My kids are too young for me to have any experience with “Common Core” and this new — what I can only describe as funny — math. But, let me tell you I am joining my internet brothers and sisters in going nuts over this kid’s math test.

The question: What is 5 x 3? and it also asks that the student show his/her work using the “repeated addition strategy,” which the student shows as 5+5+5, but the teacher points out should be 3+3+3+3+3.

Can’t we all just agree it’s 15? I’m going to kick this back old-school and say I’m pretty sure no matter how you slice a pie, it’s still pie, right? Or have we forgotten the pizza problem of 2016?

Maybe this is a sign that I’m in trouble when my kids start real school, but I just have to ask — what’s the point? My husband once asked this question in first grade, and it aggravated the teacher so much, she called his mother. But, isn’t this the right question?

The answer is 15. Who cares how we got there? Does it really matter if a child approaches this problem as 5+5+5 vs. 3+3+3+3+3? Shouldn’t we be using critical and creative thinking to achieve the right answers?

Many commenters were also none too pleased with the teacher’s grading system. One commenter on imgur — where the photo was first shared last year and has since been viewed more than 7 million times — went as far as to say, “there aren’t enough curse words in the English language for me to express how I feel about this.”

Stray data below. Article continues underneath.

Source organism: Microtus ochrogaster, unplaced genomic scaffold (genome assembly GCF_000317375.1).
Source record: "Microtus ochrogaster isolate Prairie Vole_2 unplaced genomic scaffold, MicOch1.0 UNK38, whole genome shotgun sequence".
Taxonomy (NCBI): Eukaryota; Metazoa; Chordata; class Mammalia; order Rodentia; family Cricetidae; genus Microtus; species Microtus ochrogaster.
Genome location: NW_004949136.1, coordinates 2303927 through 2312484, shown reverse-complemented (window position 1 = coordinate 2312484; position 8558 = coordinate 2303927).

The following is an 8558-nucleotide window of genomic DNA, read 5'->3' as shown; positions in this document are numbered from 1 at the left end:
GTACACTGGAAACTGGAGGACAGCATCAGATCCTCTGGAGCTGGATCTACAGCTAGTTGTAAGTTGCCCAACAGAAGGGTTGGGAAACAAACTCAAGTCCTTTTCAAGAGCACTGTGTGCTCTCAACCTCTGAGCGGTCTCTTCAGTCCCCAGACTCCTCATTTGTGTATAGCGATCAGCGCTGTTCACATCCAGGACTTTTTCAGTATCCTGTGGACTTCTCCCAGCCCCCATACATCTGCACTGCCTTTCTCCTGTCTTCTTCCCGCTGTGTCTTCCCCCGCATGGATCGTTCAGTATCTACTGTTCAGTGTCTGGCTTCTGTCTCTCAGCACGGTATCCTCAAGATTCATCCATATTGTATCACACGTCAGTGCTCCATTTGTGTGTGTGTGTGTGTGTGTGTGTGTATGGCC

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And, while I have to agree, not everyone does. A lot of commenters were also quick to back the teacher. One saying, “5×3 means 5 times of three and 3×5 means 3 times of five. That’s how it works.”

Another commenter explained why this makes sense from a process perspective (which, clearly, is part of what the teacher was trying to teach — not just “can you get the right answer?” but “can you follow a certain process to get there?”):

“5y = 5 times y = y + y + y + y + y, so if y = 3, then 5(3) = 5 x 3 = 3 + 3 + 3 + 3 + 3,” imgur user juggahnic explained.

One thing we can all agree on is: Math is hard. But, I contend it can also be fun. (I know, I know … but hear me out.) If multiplication, division, subtraction and addition remain as simple as possible maybe we can inspire future engineers and scientists. Maybe we can teach kids to experiment and think outside the box.

If we start marking right answers wrong, we might discourage a kid too early. If 5×3 is 15 (but only if you got there the right way), then gosh darn it, are we going to lose them before they even get to the really challenging math like calculus?